Save the Children highlights ‘poverty premium’ paid by low-income families

Families on low incomes are paying a ‘poverty premium’ of £1,000 a year on essentials, such as gas and electricity, because they cannot access cheap deals.

A report by Save the Children and the Family Welfare Association  says many poor families are unable to pay for basic consumer goods up front and rely on costly mail order catalogues.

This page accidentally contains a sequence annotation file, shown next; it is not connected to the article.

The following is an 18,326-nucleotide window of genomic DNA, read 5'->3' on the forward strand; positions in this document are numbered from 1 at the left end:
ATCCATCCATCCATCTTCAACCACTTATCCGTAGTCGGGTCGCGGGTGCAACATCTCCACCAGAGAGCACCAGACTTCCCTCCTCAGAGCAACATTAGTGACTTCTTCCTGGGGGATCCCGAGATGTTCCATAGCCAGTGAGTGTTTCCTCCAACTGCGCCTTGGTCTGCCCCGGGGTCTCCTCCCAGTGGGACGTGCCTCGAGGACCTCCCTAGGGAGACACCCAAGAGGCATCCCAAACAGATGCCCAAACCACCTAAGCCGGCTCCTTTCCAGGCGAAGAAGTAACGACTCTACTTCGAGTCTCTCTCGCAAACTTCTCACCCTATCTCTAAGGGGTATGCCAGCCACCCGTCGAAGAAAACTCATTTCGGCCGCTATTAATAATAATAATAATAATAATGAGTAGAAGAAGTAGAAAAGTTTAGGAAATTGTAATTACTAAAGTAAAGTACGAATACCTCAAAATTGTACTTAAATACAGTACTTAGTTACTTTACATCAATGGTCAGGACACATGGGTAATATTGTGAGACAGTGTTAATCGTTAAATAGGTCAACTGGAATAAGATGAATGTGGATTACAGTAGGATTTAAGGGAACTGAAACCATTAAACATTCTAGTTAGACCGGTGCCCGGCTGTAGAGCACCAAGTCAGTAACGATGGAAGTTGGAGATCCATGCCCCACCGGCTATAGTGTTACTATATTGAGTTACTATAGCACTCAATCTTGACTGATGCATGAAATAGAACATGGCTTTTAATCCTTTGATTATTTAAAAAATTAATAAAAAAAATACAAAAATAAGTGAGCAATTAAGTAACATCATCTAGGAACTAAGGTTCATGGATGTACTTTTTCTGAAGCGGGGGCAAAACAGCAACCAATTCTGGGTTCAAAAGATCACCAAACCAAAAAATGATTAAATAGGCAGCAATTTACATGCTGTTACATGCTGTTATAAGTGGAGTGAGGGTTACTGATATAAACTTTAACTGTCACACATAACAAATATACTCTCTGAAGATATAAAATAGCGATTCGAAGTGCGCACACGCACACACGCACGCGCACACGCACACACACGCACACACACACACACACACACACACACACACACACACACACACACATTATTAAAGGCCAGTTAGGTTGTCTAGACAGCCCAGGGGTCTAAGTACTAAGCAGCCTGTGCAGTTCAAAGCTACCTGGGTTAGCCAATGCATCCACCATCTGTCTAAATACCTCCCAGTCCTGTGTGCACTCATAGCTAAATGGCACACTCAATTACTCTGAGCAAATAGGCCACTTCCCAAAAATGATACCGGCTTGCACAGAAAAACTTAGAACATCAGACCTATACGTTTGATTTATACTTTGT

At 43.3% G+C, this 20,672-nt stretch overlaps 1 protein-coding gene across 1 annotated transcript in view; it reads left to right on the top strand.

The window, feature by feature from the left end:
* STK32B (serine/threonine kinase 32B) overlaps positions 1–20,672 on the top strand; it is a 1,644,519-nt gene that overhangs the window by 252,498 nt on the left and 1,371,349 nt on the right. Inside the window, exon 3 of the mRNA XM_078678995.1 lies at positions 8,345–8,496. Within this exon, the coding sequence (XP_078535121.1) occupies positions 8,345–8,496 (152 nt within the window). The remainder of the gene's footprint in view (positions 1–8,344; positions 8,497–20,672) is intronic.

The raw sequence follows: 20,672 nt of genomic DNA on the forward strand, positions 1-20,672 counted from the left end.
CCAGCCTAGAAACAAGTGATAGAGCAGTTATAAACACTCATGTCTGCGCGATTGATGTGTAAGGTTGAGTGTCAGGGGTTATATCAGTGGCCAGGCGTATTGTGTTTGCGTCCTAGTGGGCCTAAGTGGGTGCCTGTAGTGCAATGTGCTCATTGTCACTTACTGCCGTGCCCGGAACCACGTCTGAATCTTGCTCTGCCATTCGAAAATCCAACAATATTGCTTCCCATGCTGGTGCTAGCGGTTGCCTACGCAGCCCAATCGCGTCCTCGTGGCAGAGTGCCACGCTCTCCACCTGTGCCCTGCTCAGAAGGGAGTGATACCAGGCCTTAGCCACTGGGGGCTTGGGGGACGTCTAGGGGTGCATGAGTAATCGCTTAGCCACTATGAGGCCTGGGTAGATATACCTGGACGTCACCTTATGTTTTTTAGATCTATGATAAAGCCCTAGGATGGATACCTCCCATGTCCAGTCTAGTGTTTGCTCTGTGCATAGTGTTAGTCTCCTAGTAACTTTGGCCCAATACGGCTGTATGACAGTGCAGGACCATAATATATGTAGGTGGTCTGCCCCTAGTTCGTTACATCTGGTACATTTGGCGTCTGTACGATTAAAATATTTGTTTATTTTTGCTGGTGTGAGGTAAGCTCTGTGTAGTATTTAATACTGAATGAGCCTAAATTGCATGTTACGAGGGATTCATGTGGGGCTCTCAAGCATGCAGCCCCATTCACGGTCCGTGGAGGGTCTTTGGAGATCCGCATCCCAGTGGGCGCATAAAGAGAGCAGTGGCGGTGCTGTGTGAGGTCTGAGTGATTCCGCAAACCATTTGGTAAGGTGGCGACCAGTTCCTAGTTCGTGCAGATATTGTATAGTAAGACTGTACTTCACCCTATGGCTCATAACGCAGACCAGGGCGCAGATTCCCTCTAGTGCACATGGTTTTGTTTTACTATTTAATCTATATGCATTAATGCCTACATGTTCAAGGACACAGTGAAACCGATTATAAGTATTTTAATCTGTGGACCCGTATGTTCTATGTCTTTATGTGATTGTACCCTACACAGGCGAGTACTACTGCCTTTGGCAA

Doorstep lenders are often used. A recent investigation by the Competition Commission found they lent £1.3bn to 2.3 million customers in 2005.

The plight of low-income families is exacerbated by the need to resort to pawnbrokers or cheque-cashing services, which charge high rates of interest.

Cash Converters, for example, charged £16.50 to cash a £200 cheque.

The report sets out seven steps to reducing the poverty premium. They include reforming the Social Fund and access to financial advice.

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